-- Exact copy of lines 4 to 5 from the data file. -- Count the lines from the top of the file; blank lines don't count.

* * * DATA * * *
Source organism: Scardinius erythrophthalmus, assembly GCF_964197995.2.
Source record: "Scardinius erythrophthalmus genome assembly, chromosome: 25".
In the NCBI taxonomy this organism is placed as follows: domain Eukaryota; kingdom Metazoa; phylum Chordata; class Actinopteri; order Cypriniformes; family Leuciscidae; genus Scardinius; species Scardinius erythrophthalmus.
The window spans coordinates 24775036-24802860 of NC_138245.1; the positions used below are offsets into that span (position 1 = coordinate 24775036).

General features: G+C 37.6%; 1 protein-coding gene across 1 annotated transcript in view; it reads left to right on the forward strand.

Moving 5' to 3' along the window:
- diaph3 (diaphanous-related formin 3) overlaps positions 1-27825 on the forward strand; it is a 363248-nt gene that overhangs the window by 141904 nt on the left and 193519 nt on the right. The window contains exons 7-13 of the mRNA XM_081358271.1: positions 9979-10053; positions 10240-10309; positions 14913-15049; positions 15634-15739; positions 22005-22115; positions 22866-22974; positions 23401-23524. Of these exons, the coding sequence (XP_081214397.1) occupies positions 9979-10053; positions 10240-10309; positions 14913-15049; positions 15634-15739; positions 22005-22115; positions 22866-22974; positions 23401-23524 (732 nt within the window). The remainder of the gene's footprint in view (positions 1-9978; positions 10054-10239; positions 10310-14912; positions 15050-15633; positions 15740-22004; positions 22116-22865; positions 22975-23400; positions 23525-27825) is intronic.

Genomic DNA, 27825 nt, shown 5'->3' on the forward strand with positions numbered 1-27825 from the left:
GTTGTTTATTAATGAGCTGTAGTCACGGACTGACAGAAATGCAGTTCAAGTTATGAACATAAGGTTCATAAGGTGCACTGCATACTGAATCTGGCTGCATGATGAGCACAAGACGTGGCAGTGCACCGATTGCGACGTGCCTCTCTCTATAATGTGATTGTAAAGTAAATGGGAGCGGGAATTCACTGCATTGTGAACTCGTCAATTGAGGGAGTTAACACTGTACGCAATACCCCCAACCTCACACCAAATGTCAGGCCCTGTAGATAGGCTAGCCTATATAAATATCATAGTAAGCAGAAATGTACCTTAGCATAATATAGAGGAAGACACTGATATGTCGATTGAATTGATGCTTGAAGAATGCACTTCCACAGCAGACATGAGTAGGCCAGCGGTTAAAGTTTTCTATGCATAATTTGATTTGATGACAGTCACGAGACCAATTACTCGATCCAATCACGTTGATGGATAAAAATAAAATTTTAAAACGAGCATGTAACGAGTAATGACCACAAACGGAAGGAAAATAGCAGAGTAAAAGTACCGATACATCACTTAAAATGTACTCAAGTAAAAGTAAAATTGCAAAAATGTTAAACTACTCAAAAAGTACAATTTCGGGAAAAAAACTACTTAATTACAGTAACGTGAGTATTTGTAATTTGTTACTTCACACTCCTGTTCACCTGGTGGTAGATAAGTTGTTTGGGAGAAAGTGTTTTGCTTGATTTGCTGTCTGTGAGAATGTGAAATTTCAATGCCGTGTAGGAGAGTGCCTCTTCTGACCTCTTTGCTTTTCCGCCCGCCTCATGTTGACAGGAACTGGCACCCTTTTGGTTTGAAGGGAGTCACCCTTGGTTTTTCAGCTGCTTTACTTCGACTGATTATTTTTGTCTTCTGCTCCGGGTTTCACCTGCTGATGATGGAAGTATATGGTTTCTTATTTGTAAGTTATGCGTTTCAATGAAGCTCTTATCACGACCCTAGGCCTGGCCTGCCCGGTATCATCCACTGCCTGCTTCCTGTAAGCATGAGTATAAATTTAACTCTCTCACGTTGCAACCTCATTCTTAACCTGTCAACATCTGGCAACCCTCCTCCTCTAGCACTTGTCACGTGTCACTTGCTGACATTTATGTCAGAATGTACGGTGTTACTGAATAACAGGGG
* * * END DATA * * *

The window spans coordinates 24775036-24802860 of NC_138245.1; the positions used below are offsets into that span (position 1 = coordinate 24775036).

General features: G+C 37.6%; 1 protein-coding gene across 1 annotated transcript in view; it reads left to right on the forward strand.